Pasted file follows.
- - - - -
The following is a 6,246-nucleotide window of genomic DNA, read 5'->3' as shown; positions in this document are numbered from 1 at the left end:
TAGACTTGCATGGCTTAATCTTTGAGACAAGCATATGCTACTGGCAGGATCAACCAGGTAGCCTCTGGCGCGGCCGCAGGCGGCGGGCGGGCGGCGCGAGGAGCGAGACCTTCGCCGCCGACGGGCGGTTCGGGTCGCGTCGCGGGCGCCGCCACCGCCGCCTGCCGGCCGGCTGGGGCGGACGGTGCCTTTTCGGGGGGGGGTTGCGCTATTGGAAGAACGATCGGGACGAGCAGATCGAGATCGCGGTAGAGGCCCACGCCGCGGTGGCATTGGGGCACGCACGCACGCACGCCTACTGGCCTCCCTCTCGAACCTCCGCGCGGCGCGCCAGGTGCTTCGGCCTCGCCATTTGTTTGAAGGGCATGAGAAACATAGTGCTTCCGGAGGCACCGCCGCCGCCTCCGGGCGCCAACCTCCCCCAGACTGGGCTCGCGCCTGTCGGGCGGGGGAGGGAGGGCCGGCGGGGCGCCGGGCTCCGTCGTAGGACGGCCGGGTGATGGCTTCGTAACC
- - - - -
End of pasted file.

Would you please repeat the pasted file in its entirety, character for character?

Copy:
The following is a 6,246-nucleotide window of genomic DNA, read 5'->3' as shown; positions in this document are numbered from 1 at the left end:
TAGACTTGCATGGCTTAATCTTTGAGACAAGCATATGCTACTGGCAGGATCAACCAGGTAGCCTCTGGCGCGGCCGCAGGCGGCGGGCGGGCGGCGCGAGGAGCGAGACCTTCGCCGCCGACGGGCGGTTCGGGTCGCGTCGCGGGCGCCGCCACCGCCGCCTGCCGGCCGGCTGGGGCGGACGGTGCCTTTTCGGGGGGGGGTTGCGCTATTGGAAGAACGATCGGGACGAGCAGATCGAGATCGCGGTAGAGGCCCACGCCGCGGTGGCATTGGGGCACGCACGCACGCACGCCTACTGGCCTCCCTCTCGAACCTCCGCGCGGCGCGCCAGGTGCTTCGGCCTCGCCATTTGTTTGAAGGGCATGAGAAACATAGTGCTTCCGGAGGCACCGCCGCCGCCTCCGGGCGCCAACCTCCCCCAGACTGGGCTCGCGCCTGTCGGGCGGGGGAGGGAGGGCCGGCGGGGCGCCGGGCTCCGTCGTAGGACGGCCGGGTGATGGCTTCGTAACC